The National Institutes of Health (NIH) announced that it is awarding 15 new grants to further develop and test the Patient Reported Outcomes Measurement Information System (PROMIS). Managed by the National Institute of Arthritis and Musculoskeletal and Skin Diseases (NIAMS), PROMIS aims to revolutionize the way patient reported outcome tools are selected and employed in clinical research and practice.
PROMIS utilizes advances in computer technology and modern measurement theory to assess outcomes such as pain, fatigue, and other aspects of quality of life in a standardized manner. An important goal of the initiative is to develop valid and reliable clinical instruments that will allow the measurement of patient-reported symptoms more efficiently and effectively.
“Due to the success of PROMIS and growing interest of various research and health care communities, the NIH Roadmap mechanism has allowed an additional four years of funding for this initiative,” said Raynard S. Kington, M.D., Ph.D., deputy director, NIH. “The second phase of PROMIS will continue to advance the field of patient self-reporting by conducting large-scale validation studies in a variety of clinical populations.”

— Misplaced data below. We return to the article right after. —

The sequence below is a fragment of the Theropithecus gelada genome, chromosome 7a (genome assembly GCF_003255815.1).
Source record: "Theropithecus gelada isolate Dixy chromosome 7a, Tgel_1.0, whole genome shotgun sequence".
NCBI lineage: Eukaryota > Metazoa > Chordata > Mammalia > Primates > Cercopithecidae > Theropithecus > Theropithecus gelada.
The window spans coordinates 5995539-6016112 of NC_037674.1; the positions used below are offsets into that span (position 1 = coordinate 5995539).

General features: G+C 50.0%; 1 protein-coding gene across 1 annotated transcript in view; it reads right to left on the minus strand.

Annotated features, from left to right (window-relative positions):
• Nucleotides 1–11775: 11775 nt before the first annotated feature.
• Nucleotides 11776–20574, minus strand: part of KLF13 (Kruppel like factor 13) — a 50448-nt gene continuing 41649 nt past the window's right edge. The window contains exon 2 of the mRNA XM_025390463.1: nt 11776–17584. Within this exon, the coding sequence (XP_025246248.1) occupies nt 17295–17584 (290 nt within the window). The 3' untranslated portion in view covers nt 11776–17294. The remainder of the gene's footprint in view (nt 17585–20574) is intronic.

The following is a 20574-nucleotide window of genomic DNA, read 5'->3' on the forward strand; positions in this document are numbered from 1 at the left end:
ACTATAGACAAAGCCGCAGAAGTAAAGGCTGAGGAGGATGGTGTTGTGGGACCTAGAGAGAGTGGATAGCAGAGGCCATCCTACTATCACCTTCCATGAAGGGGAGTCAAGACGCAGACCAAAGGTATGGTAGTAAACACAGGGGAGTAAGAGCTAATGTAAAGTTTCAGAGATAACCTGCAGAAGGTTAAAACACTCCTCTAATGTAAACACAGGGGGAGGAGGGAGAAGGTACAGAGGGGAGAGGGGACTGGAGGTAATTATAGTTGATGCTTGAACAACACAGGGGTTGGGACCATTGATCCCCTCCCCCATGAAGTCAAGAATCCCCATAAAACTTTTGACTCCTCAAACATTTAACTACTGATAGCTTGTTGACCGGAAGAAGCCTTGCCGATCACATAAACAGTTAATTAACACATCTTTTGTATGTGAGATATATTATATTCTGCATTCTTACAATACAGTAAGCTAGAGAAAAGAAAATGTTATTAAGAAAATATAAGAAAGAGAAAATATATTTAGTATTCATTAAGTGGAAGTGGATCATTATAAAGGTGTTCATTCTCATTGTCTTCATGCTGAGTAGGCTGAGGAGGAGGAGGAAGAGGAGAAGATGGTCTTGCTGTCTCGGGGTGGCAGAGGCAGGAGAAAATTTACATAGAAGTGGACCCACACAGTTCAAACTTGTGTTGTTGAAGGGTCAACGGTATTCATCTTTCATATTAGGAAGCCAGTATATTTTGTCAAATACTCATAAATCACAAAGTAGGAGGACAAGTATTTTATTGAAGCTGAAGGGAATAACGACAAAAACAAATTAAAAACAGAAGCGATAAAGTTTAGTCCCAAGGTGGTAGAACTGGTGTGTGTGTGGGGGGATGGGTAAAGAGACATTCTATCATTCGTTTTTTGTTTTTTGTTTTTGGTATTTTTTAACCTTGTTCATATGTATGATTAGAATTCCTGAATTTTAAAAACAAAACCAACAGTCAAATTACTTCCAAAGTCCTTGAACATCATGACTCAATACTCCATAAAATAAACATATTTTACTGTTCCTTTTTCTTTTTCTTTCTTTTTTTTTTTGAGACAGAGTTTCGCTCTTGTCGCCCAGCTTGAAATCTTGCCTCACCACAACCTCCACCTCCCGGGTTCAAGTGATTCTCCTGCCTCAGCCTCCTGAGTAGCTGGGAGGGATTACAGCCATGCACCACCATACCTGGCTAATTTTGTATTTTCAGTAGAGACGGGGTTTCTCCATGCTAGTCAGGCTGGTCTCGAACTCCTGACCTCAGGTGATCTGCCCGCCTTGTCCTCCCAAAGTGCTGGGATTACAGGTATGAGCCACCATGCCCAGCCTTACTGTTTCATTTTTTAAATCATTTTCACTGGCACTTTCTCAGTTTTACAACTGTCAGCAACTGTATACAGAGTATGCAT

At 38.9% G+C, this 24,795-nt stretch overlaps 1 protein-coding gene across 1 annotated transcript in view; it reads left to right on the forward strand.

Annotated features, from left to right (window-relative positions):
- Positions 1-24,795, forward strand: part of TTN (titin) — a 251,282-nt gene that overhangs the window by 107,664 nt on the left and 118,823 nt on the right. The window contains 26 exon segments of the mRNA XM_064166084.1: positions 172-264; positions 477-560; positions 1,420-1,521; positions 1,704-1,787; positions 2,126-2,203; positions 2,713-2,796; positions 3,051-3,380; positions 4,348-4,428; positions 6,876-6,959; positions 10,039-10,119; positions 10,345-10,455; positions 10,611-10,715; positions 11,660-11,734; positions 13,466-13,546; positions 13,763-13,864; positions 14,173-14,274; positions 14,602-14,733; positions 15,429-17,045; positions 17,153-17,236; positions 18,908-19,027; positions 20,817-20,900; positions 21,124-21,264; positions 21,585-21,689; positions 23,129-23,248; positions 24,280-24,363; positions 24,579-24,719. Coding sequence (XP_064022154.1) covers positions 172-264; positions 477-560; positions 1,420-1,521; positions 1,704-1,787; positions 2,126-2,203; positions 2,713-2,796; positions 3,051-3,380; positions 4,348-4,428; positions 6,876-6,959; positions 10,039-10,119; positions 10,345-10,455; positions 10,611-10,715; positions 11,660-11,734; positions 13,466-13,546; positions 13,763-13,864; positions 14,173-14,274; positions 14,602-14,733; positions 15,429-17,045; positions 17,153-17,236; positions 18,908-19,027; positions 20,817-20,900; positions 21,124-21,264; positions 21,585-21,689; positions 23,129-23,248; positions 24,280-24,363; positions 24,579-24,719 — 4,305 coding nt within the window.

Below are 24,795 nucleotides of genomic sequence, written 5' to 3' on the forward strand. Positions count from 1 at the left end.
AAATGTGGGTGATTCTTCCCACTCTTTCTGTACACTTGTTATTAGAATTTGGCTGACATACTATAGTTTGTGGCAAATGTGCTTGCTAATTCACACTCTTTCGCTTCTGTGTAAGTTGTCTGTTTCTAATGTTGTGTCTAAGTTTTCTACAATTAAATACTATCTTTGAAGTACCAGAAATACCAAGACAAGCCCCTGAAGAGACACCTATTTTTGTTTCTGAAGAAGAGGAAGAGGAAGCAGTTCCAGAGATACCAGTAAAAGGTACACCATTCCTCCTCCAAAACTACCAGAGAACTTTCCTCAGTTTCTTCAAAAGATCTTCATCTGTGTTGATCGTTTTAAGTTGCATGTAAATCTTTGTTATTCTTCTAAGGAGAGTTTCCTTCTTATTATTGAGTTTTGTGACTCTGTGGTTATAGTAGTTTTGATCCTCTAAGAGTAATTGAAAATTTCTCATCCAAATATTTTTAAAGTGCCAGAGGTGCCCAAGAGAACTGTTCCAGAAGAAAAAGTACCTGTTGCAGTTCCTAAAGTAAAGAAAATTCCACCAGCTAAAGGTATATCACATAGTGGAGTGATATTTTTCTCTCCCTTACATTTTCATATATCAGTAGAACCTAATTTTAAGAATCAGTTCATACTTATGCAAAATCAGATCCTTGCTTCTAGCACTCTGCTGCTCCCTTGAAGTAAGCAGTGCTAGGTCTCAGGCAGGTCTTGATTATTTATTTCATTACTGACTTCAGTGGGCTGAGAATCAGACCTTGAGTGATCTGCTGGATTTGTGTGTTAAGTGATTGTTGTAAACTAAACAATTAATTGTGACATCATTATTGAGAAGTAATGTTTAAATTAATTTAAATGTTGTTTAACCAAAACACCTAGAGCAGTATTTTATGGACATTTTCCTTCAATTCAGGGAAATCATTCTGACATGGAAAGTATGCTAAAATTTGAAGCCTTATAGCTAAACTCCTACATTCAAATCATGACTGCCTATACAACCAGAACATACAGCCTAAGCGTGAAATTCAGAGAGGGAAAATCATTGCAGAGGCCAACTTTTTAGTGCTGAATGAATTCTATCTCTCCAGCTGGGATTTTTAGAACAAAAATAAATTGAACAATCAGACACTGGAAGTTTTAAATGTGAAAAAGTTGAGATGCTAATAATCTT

“These outcomes have a major impact on quality of life across a variety of chronic diseases and are often the best way to judge the value of treatments,” said NIAMS director Stephen I. Katz, M.D., Ph.D. “An important priority during the second funding phase of this initiative will be to strengthen assessment of patient-reported outcomes in all relevant population groups, including minorities, women, underserved individuals, and children.”
The PROMIS network will support a comprehensive, integrated approach to data collection, storage, and management and will consist of three administrative centers and 12 research sites. The initiative is designed to be a vital resource for the clinical research community. According to Josephine P. Briggs, M.D., director of the National Center for Complementary and Alternative Medicine (NCCAM), “PROMIS holds potential to provide very valuable standardized measurement tools that will allow greater comparability of studies, and substantially reduce the burden on patients participating in research studies.”